Some winemakers will make both rosé and a red wine from one batch by removing some of the juice from a red wine fermentation after a few hours to make the rosé and letting the rest of the juice finish fermenting as a red wine. This actually benefits the juice that is left on the skins as it intensifies the colour of the wine.
Many of the rosé wines made in Ontario are made from Pinot Noir, Cabernet Sauvignon, Cabernet Franc, Merlot or Gamay Noir while others are blends of juice from several different types of red grapes. There are also some white wines being made from red juice by not allowing any skin contact at all.
Rosé wines fill that gap when you aren't sure if you should select a white or a red however, like a white, they should always be served chilled. Try some over the summer. I'm sure you'll find at least one that you like.
I love exploring wine and chocolate pairings. There are so many ways to match wine and chocolate that you could probably try a different form of chocolate every day in February. I have a few suggestions to get you started!
I tend to favour dark chocolate as I like the bitterness of the chocolate so I usually pair it with a fruitier red wine as the slight bitterness of the tannins in the wine are masked by the bitterness of the chocolate. Because of this, Merlot has become my “go-to” wine for pairing with chocolate. However, last week we were having an outstanding 2011 Cabernet / Syrah wine from Kacaba Vineyard with dinner. The Syrah adds more dark fruit and some black pepper and somewhat smokey notes to the Cabernet. I saved some wine to go with the chocolates we were having for desert. We had brought these chocolates back from Mexico so even though they were the colour of milk chocolate, they weren't as sweet as many chocolates. The pairing worked really well.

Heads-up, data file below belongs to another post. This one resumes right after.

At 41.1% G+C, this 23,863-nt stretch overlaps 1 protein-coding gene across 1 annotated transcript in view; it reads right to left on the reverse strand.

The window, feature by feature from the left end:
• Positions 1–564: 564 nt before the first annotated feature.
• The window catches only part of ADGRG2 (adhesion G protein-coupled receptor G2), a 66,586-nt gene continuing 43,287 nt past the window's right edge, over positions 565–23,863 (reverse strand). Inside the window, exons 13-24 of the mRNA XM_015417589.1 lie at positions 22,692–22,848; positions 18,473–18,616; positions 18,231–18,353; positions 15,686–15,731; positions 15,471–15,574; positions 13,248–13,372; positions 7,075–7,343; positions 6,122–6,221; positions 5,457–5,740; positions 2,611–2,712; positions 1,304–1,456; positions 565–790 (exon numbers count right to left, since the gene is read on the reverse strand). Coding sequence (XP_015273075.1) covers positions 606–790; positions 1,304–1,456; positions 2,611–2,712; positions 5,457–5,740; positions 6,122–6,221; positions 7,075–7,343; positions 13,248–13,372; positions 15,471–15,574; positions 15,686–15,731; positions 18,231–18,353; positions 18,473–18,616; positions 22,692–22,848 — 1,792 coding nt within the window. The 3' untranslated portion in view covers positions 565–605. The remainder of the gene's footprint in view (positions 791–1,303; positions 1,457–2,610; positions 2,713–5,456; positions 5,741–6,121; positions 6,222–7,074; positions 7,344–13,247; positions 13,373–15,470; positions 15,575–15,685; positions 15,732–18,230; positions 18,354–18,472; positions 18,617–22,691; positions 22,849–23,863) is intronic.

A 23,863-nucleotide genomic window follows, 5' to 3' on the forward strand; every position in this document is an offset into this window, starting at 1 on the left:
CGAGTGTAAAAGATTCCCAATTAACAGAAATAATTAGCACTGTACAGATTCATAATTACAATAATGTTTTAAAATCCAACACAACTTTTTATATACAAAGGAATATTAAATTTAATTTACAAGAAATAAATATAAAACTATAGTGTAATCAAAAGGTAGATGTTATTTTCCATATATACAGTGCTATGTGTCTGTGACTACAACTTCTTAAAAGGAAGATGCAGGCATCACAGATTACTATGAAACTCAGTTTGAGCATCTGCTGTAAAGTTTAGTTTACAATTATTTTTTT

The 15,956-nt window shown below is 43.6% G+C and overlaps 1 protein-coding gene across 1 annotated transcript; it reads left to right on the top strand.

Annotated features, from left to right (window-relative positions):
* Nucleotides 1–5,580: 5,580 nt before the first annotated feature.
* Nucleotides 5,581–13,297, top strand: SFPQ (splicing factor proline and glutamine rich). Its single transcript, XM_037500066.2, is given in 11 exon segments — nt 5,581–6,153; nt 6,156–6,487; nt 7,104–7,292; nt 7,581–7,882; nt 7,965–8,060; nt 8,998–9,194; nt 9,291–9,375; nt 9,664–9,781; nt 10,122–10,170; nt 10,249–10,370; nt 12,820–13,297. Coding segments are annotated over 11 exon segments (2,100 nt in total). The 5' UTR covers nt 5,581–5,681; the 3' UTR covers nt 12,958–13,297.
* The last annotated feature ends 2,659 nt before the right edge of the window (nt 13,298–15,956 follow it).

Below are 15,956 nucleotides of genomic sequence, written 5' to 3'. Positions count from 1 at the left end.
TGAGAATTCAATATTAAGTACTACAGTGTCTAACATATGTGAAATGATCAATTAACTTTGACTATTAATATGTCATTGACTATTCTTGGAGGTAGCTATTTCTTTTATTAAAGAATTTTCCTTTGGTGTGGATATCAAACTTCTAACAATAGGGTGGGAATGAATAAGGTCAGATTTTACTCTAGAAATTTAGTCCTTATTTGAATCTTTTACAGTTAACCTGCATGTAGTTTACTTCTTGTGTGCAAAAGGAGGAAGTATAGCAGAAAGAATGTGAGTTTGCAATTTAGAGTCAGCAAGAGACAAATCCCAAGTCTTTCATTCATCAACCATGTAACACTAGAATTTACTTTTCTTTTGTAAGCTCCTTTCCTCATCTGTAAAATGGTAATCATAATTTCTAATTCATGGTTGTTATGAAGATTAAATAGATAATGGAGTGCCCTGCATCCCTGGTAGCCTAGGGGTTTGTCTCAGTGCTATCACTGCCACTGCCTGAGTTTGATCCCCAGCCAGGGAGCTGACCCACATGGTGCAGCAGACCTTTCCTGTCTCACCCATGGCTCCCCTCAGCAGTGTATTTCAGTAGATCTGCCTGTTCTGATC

You don't have to stick to red wine. One day a small group of us were trying to pair wine with some chocolates we had purchased from Chocolate F/X, a local chocolate factory in St. Davids, Ontario. We had “streusel” chocolate balls which are “dark chocolate enrobed in milk chocolate with hints of cinnamon, nutmeg & icing sugar.” We had tried Merlot, Cabernet Sauvignon, Cabernet Franc and Pinot Noir. Nothing really worked well. At this point, someone suggested “Old Vines” Riesling. We gabbed a bottle and some fresh glasses and WOW, it really worked!!! The milk chocolate covering was working against the red wine while the cinnamon and nutmeg played off the apple, pear and spicy / mineral notes in the Riesling.
You don't have to stick to dark chocolate. The aforementioned Chocolate F/X also makes a white chocolate bark with dried apricots in it that pairs perfectly with either a Late Harvest Vidal or a Vidal Icewine. Both wines are quite rich and full in the mouth and they tend to have apricot and peach flavours that bring out the flavours of the dried fruit. The naturally high acidity of these wines cuts through the inherent fattiness of white chocolate and leaves your palate clean and ready for more.
Remember that chocolate also comes disguised as food, for example, brownies. I love the rich chocolate flavour and texture of brownies, especially when they have walnuts in them. Pinot Noir has many characteristics that echo the elements found in brownies. Like the brownie, good Pinot Noir has a richer mouth feel than many wines, the acidity of the Pinot brightens the fruit flavours while the softer, silkier tannins enhance the richness of the brownie. A Pinot Noir that I've been favouring lately is the Flat Rock Cellars 2011 Pinot Noir, Vintage Product Number 1545, at $19.95 per bottle. The wine has enough body to offset the richness of the brownie and the bright raspberry / cherry flavours contribute to the chocolate experience. The earthy notes in the medium length finish bring out the richness of the walnuts. It's a great desert!